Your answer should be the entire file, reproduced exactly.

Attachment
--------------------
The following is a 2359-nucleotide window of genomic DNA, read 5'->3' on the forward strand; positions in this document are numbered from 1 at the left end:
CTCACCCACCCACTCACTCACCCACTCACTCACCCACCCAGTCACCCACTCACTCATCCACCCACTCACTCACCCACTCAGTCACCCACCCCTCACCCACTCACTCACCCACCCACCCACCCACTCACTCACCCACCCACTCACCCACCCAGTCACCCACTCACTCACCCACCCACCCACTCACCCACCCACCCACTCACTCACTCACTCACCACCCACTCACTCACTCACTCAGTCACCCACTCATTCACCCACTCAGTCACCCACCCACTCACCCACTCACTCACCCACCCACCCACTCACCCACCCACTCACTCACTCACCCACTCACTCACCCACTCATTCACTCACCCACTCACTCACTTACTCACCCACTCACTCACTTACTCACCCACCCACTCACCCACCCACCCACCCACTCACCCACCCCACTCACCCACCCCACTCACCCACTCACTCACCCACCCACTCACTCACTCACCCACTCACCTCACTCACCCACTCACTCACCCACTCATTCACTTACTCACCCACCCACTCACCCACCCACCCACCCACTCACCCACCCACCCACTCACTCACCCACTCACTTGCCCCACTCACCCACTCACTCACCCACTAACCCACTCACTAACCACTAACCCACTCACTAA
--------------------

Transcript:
The following is a 2359-nucleotide window of genomic DNA, read 5'->3' on the forward strand; positions in this document are numbered from 1 at the left end:
CTCACCCACCCACTCACTCACCCACTCACTCACCCACCCAGTCACCCACTCACTCATCCACCCACTCACTCACCCACTCAGTCACCCACCCCTCACCCACTCACTCACCCACCCACCCACCCACTCACTCACCCACCCACTCACCCACCCAGTCACCCACTCACTCACCCACCCACCCACTCACCCACCCACCCACTCACTCACTCACTCACCACCCACTCACTCACTCACTCAGTCACCCACTCATTCACCCACTCAGTCACCCACCCACTCACCCACTCACTCACCCACCCACCCACTCACCCACCCACTCACTCACTCACCCACTCACTCACCCACTCATTCACTCACCCACTCACTCACTTACTCACCCACTCACTCACTTACTCACCCACCCACTCACCCACCCACCCACCCACTCACCCACCCCACTCACCCACCCCACTCACCCACTCACTCACCCACCCACTCACTCACTCACCCACTCACCTCACTCACCCACTCACTCACCCACTCATTCACTTACTCACCCACCCACTCACCCACCCACCCACCCACTCACCCACCCACCCACTCACTCACCCACTCACTTGCCCCACTCACCCACTCACTCACCCACTAACCCACTCACTAACCACTAACCCACTCACTAA